Is your small business paying enough attention to incoming calls? Today, with so much focus on social media, email and online marketing, it’s easy to believe that providing customer service through live chat is all you need to do, or that customers are content to contact you by email and wait to hear back from you.
In reality, human behavior hasn’t changed—just the technology has. When customers are frustrated about something, have questions about your product or service, or are ready to buy, their first instinct is often to pick up the phone and call your business. In other words, customers who take the trouble to call you are primed—to buy, to vent, to ask questions. What’s more, if your business is involved in any kind of inbound marketing program—whether using SEO, click-to-call buttons on your website or in your ads—you’re spending good money to generate those calls from interested customers.
How callers are treated can make all the difference in whether they move to the next stage in the purchasing process, get over their anger, actually make a purchase…or get turned off of your company forever.
So how are customers and prospects treated when they call your business? Here are some questions to ask yourself.
- Do they get through right away? Set standards for employees to answer the phone on the second ring (third ring at the absolute latest). Make sure all employees—not just the receptionist or office manager—know it’s their responsibility to answer the phone if necessary.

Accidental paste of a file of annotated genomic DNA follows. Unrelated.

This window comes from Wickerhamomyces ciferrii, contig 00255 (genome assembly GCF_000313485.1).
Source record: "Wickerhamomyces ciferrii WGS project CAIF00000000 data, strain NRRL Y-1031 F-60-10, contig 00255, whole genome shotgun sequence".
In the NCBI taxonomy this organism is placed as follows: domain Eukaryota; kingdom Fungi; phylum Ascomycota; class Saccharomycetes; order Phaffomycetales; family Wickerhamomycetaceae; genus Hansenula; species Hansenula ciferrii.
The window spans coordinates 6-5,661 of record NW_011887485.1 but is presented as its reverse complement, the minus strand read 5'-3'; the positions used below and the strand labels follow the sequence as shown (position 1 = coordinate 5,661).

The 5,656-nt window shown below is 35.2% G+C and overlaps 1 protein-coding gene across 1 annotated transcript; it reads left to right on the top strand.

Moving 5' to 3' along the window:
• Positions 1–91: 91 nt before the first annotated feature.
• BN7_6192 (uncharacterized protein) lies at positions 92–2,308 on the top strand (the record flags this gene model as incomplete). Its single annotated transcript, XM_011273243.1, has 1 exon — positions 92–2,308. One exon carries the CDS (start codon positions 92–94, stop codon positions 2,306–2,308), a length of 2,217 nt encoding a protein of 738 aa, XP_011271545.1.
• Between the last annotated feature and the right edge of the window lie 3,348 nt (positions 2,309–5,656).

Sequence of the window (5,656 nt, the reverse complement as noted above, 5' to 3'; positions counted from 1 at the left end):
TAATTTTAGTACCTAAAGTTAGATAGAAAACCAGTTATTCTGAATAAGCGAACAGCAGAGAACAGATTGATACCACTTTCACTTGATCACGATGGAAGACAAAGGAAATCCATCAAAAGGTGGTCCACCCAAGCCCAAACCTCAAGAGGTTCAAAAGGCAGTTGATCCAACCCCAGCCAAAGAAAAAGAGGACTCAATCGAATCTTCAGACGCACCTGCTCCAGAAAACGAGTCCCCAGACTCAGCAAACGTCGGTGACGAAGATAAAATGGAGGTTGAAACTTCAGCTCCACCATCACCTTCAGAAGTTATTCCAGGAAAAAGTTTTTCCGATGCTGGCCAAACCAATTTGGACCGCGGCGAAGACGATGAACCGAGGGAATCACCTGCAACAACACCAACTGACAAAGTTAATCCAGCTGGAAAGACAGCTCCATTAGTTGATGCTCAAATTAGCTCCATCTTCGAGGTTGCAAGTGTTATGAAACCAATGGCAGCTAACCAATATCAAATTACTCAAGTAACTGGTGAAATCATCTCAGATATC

- Are they greeted pleasantly? Do the employees who answer your phone sound excited to talk to customers—or like it’s an interruption in their busy day? Remember, customers are the ones who pay your bills, and they have plenty of options to go elsewhere.
- Do employees have the tools they need to help customers? Internal FAQ lists can help employees quickly find answers to questions customers may have. Make sure all employees know how to transfer calls to the proper person.
- When customers are on hold, can they tell? There’s nothing worse than being put on hold and hearing dead silence, so you don’t know if you’ve been cut off or should continue to wait. Use on-hold messages or music so customers know what’s going on.
- Are calls returned within a reasonable time? The faster you can respond to a customer’s inquiry, the more likely you are to make a sale. If you can’t answer all calls, strive to return all calls within 30 minutes—yes, 30 minutes—for best results. Outgoing voice mail messages should state how quickly customers can expect their calls to be returned.
By paying as much attention to incoming calls as you do to your social media outreach, you’ll rapidly see results—and increased sales.Tags: Customer service, Office Tips, Tech, Tuesday Tip